Science as a Human Endeavour: XPORT (Application/Limitation (What does…
Science as a Human Endeavour: XPORT
Communities and Teams
U.S. Army Research Laboratory
Massachusetts Institute of Technology
Laboratory University Collaborative Initiative (LUCI)
Made to accelerate Department of Defence laboratory innovation with collaborative work as well as connecting leading scientists across America.
The Office of the Secretary Defence as part of LUCI; the priority being to accelerate U.S. Department of Defence laboratory innovation by connecting leading scientists to collaborate across the nation.
It was recognised that the high maturation rate in synthetic biology meant that collaboration throughout the broader scientific community would be necessary to take advantage of revolutionary advances and to make any influences to how things are done at all.
Part of the Department of Defence synthetic biology program called Living Machines.
XPORT was used to make undomesticated bacteria exhibit previously undocumented characteristics, successfully proving that undomesticated bacteria were able to be manipulated.
Application in trials of this method were in modified Bacillus subtilis bacterium, called XPORT, which were used to great effect in synthetic biology.
Aim: What is the long-term vision?
To engineer microorganisms to promote human and plant health, and as an extension of engineering organisms- to allow the integration of more responsive and reactive functions into military environments such as self-healing, adaptable protection and controllable self-assembling materials.
Previous work in synthetic biology was conducted with only a small range of microorganisms; this work involves a wider range involving undomesticated and sometimes entirely foreign bacteria, opening new pathways into synthetic biology.
That accessing undomesticated bacteria is difficult due to the limited ability for scientists to (currently) transfer DNA onto the cell.
That being able to genetically edit undomesticated bacteria is a way to open a wide range of innovations in synthetic biology.
Political: has it been brought up by anything, used for anything, how was it funded? What for?
The LUCI initiative (see
) is partly a political initiative as it was created by the American government to bring together scientists; the developed process (XPORT) was brought about as a result of this program.
Cultural: Has this/Can this change how society has viewed anything?
Should XPORT become publicised, society will view science as more important and relevant as it is used in more practical applications like military technology or perhaps in the household. The average layman may carry more interest towards genetic engineering.
Ethical: what ethics and morals have to be brought into consideration?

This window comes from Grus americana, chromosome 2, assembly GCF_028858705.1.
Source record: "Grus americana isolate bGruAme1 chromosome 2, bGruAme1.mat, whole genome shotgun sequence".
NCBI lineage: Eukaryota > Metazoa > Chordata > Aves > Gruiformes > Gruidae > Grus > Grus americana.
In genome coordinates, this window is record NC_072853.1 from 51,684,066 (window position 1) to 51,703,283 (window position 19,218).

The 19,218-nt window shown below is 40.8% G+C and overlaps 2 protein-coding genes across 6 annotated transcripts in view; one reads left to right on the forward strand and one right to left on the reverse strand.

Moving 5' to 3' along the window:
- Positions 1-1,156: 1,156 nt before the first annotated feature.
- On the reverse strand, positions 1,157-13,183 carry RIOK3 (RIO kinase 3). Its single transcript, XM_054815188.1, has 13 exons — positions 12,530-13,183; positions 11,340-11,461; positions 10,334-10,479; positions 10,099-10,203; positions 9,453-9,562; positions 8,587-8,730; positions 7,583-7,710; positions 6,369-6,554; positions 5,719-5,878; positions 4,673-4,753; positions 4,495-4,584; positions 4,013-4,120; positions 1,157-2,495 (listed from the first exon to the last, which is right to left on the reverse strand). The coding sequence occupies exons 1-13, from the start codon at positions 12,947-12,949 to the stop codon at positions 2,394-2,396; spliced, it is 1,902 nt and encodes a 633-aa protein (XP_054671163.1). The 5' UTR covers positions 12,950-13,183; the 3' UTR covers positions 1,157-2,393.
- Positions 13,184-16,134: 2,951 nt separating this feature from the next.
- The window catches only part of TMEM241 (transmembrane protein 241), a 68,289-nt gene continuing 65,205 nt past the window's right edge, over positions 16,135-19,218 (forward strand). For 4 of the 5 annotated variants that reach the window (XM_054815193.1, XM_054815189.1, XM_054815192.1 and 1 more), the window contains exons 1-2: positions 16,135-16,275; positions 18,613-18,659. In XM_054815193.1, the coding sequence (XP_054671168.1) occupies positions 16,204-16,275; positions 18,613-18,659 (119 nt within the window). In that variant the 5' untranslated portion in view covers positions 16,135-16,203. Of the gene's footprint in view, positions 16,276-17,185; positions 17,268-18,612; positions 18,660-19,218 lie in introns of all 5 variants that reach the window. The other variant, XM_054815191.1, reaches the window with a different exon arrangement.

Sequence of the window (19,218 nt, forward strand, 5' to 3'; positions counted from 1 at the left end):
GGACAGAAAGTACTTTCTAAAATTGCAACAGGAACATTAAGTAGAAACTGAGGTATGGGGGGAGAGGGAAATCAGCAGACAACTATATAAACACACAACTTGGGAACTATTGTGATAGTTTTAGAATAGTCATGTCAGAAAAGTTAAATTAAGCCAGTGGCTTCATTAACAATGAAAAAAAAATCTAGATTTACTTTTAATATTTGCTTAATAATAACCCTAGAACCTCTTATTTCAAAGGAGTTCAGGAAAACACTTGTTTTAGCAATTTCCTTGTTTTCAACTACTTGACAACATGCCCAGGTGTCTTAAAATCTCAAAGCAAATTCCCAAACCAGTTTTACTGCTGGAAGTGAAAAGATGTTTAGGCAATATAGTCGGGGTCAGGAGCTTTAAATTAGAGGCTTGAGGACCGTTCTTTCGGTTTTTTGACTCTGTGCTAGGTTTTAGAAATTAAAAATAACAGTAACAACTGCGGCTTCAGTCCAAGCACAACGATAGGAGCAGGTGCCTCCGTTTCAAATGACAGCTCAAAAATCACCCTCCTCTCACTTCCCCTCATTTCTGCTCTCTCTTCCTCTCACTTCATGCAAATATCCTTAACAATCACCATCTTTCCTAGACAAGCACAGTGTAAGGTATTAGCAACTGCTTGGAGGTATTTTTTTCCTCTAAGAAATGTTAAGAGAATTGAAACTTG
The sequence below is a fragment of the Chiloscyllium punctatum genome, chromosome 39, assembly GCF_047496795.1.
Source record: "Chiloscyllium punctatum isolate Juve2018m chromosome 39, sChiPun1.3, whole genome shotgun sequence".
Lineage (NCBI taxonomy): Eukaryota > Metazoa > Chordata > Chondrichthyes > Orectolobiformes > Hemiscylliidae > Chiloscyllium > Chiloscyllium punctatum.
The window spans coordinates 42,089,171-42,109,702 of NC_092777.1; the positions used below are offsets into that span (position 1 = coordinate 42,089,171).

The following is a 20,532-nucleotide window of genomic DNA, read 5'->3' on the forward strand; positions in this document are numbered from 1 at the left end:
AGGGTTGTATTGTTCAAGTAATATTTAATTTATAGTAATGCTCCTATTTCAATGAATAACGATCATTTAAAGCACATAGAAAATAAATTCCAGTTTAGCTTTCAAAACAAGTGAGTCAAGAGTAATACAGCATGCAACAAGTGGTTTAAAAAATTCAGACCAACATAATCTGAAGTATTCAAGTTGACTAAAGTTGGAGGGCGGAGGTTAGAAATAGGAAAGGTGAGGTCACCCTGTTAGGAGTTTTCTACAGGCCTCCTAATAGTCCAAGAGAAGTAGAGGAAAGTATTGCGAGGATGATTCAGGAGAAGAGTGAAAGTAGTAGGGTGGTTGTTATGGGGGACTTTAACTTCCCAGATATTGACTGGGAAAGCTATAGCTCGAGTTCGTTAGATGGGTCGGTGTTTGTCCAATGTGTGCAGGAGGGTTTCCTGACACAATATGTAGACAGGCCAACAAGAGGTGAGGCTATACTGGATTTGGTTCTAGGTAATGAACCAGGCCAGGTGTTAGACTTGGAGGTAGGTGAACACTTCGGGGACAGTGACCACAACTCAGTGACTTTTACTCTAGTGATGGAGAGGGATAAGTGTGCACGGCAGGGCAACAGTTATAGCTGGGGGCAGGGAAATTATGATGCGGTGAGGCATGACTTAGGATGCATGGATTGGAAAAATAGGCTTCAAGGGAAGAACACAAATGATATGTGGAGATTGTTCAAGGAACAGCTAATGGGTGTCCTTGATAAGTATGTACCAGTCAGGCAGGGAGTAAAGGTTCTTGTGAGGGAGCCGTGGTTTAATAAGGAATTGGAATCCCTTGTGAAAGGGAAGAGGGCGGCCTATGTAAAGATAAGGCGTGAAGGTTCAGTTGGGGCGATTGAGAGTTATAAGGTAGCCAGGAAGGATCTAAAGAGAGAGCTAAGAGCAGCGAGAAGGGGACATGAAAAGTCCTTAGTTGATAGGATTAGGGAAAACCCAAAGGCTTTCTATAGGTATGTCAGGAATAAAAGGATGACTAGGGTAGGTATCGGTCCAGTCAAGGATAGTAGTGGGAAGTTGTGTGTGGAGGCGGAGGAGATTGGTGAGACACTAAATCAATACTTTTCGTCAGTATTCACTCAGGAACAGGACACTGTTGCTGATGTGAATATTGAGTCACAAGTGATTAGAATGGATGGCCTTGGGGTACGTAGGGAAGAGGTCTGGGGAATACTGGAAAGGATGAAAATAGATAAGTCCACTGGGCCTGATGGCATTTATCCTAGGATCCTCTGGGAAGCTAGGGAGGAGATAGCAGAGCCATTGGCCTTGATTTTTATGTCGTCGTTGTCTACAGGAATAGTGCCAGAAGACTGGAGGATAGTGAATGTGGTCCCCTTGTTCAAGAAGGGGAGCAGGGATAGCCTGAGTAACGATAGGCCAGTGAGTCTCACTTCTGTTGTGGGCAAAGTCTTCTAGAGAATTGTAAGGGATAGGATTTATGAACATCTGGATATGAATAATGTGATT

There would be very little in the way of an ethical issue/protest regarding the rights of the organisms experimented upon as there are a lot less rights protecting the various microorganisms that are to be modified should this practise become mainstream, unlike the pages of issues raised by the genetic editing of an actual human being. However, XPORT's potential military use and use in agriculture creates both biowarfare concerns and the usual ethical issues of genetically enhanced agriculture like whether it will be harmful or whether it is used unlawfully.
Predictions (what will happen?)
Engineering of microbes living in humans or in soil can mean applications to human and agricultural improvement; the conditions that said cells live in are harsh and makes them quite robust/adapted to those conditions, and if they can be edited they would thrive in the sorts of conditions domesticated cells usually die in.
What do we know? What have we learned?
Through XPORT, the technique used to apply this form of gene editing, undomesticated/uncultured cells derived from almost anywhere can be edited; the previous assumption that cells must first be domesticated to be edited, or that editing of undomesticated cells is extremely difficult and limited in its application has now been disproved.
What discoveries have been made with it?
Allowed for the demonstration of newly programmed functions in undomesticated cells that hasn't been seen before in said cells
Solutions for what?
The biotechnology fulfils the need for broadly applicable synthetic biology tools that allow access to a wide range of organisms via the editing of DNA inside a cell.
What does this impact?
Enhances military equipment; genetic engineering allows for complex defensive measures and self-healing of equipment.
Though the aim is mostly to assist the military, the tech can also be put into agricultural, health and general environmental areas.
What are the risks of application?
The risks that can be carried by any gene editing technique apply to this: that future consumers of this product may be affected in ways that we haven't been able to predict, that it may not work, and other hypotheses relating to unpredictable future developments that can be applied to almost anything.
What are some potential applications?
Bacteria are present everywhere. In regards to the military applications of XPORT, access to many of these bacteria allow for potential breakthroughs in combat and defence.